Soon we will have been in Lincolnshire a year. Autumn is moving into winter and the landscape is beginning to look bright and spare and empty as it did on my very first walks here.
I found the phrase ‘all sky and geometry,’ describing the fenland landscape, quoted from the poet John Clare on the Woodlands Farm website. Now I have found Clare’s collected works among my partner’s books and am reading his nature poetry for the first time. I love ‘all sky and geometry;’ it exactly describes the abstract art that I find around me, especially at this time of year (see this old post).
Today was cold but beautiful and I walked on Great Hale Fen, with low, slanting afternoon sun gilding the ploughed fields; I walked along Car Dyke, the drainage ditch dug by the Romans and then past the windmill and the station on my way home to Heckington.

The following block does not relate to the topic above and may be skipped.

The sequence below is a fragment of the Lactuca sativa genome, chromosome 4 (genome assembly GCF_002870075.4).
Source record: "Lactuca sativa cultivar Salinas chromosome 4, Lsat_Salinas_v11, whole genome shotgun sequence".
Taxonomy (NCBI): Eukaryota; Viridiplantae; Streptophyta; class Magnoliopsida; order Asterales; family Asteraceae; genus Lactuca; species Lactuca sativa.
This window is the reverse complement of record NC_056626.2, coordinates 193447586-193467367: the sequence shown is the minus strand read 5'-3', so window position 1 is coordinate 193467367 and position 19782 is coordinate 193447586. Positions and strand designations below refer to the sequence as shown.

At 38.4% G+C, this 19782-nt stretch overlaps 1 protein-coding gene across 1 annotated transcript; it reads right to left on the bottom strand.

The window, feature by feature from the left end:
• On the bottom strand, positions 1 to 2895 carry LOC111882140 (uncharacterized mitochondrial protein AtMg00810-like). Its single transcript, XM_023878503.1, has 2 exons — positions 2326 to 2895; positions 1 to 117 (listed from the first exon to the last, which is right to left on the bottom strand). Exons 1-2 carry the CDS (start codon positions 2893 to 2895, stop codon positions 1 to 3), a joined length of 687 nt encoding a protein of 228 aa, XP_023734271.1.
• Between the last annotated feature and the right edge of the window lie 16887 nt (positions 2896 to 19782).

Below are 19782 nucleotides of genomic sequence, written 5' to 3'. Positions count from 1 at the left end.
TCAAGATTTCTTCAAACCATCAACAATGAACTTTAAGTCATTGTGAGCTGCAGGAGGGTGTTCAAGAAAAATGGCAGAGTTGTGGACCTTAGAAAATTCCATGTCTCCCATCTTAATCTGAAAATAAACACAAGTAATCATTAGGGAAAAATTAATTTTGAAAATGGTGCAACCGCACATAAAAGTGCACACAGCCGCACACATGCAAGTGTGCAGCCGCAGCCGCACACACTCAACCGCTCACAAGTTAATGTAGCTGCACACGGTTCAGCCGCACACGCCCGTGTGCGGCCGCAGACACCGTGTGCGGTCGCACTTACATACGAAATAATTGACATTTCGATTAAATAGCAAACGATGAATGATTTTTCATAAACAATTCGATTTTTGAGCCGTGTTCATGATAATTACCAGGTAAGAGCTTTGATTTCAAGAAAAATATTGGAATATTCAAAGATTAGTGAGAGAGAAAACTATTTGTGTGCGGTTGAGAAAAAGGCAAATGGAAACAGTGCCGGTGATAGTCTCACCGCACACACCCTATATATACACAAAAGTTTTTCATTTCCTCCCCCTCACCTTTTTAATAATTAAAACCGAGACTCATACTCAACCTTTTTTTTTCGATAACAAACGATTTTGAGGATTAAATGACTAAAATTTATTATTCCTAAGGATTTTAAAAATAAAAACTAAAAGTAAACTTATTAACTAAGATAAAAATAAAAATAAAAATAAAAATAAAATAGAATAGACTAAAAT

The photos here, with their straight lines and angles, are ones which make me think of geometry, as well as art. Many of the lines are man-made: the railway, electricity cables, drainage ditches and field boundaries. But always, all around there is that flat-line of a horizon, earth meeting sky, outside us and beyond our reach.
The folk group, LAU play a piece called Horizontigo, a response to the fenland landscape by musician Kris Drever, who comes from Orkney. Here they are playing it. I love the title: and wonder if Horizontigo is what a friend was suffering from when she said all my blog photos of flat landscapes were making her dizzy (see Flat vs bumpy post).
More of the photos from my walk are on the Facebook page. Do pay it a visit and ‘Like’ it if you haven’t already.
And for more on John Clare and his poetry, see these recent pieces by George Monbiot and Andrew Motion: